The definition of a chamber of commerce varies widely from country to country and is delineated by federal legislation.
Businessmen and entrepreneurs on a local level create chambers of commerce for the purpose of safeguarding their interests. Most chambers serve a specific town or city.
Chambers include an executive council set up by the members through election. This administrative body is responsible for the day to day operations of the chamber.
Chambers of commerce serve a variety of purposes including:
Advancement of trade in their own cities or towns
Establishment of uniformity in wages, hours, and prices
Strengthening municipal rules and regulations for the commercial interest of their localities
Resolving disputes between members with the help of arbitration
Gathering statistics and information pertinent to members
The number of memberships in a chamber of commerce is variable; important chambers of commerce, such as that of Paris, have a huge number of members.
Chambers of commerce can be placed into the following levels:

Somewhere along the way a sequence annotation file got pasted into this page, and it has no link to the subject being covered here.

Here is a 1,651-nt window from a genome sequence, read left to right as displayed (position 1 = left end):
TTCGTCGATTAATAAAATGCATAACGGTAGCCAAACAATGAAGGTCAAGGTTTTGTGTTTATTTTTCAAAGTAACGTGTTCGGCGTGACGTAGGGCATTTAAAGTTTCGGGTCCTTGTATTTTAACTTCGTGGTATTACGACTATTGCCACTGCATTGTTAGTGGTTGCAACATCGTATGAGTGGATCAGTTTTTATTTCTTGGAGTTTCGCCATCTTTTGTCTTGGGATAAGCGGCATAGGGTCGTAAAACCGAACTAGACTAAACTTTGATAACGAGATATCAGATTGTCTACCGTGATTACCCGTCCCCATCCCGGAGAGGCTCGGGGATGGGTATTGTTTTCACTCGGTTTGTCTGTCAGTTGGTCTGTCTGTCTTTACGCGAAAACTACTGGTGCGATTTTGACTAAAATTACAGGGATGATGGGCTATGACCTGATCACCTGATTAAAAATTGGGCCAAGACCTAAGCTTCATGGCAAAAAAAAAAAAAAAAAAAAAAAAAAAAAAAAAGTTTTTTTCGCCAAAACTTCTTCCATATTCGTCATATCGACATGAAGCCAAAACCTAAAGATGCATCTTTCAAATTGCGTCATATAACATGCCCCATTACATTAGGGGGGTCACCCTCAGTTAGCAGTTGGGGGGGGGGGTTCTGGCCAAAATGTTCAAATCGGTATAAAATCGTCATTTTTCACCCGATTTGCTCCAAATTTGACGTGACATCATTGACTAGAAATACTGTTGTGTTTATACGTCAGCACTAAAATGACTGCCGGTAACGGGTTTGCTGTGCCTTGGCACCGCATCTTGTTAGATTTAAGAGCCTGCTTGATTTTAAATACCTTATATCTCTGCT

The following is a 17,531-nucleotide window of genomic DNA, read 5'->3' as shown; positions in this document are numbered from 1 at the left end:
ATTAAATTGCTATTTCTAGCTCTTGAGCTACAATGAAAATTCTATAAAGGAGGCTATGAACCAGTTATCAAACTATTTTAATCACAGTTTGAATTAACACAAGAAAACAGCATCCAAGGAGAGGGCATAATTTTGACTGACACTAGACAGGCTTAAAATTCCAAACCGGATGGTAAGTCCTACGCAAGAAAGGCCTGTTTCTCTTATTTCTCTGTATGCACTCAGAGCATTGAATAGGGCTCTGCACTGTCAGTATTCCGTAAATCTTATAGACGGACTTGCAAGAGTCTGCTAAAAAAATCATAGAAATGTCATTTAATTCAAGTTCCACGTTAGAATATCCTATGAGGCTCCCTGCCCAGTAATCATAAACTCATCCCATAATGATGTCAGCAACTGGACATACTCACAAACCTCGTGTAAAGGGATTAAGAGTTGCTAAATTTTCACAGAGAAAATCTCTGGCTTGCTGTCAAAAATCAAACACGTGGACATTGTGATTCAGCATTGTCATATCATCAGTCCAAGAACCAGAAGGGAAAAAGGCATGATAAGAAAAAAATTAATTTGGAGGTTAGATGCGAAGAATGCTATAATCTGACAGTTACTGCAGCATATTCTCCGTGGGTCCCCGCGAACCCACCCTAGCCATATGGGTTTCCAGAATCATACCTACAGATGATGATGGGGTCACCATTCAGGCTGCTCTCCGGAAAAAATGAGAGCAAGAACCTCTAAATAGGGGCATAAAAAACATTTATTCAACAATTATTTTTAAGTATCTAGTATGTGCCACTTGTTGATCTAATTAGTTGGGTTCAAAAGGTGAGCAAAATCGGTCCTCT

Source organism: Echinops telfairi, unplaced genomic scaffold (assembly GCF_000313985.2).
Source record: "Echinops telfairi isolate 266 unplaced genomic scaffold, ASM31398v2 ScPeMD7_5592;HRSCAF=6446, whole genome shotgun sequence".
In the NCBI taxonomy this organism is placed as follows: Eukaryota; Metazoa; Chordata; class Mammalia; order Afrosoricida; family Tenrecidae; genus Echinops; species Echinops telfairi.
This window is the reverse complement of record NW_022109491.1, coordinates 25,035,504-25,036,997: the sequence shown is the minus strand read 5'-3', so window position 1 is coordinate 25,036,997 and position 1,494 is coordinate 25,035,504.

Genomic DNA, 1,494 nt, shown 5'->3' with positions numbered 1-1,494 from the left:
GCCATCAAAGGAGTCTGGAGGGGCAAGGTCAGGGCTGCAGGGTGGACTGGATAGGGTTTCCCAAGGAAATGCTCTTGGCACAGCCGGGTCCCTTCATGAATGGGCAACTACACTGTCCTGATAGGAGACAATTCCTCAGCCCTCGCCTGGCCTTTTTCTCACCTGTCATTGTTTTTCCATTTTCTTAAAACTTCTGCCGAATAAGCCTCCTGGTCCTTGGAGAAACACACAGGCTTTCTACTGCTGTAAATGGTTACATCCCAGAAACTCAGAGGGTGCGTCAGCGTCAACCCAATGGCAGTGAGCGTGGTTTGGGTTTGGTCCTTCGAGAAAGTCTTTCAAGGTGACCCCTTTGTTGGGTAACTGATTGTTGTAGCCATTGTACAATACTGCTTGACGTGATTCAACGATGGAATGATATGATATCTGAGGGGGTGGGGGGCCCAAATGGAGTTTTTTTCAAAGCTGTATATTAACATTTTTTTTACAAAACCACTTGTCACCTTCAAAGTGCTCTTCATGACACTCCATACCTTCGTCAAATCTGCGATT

City or town
The chambers of commerce can also include economic development groups, corporations, and visitors bureaus.
The worldwide business membership models of chambers of commerce fall into two groups:
Compulsory/public law chambers: According to compulsory or public law chambers, companies of a specific region are bound to take the membership of the chamber. This model is usually followed in the European Union in countries such as Germany, France, Spain, and Italy. Their principal operations include training, promotion of international trade, and provision of various services to the companies.
Continental/private law chambers: According to continental or private law chambers of commerce, a company’s membership is not required, but encouraged through recruiting efforts by the chamber. This model is prevalent in Canada, the United Kingdom, and the United States.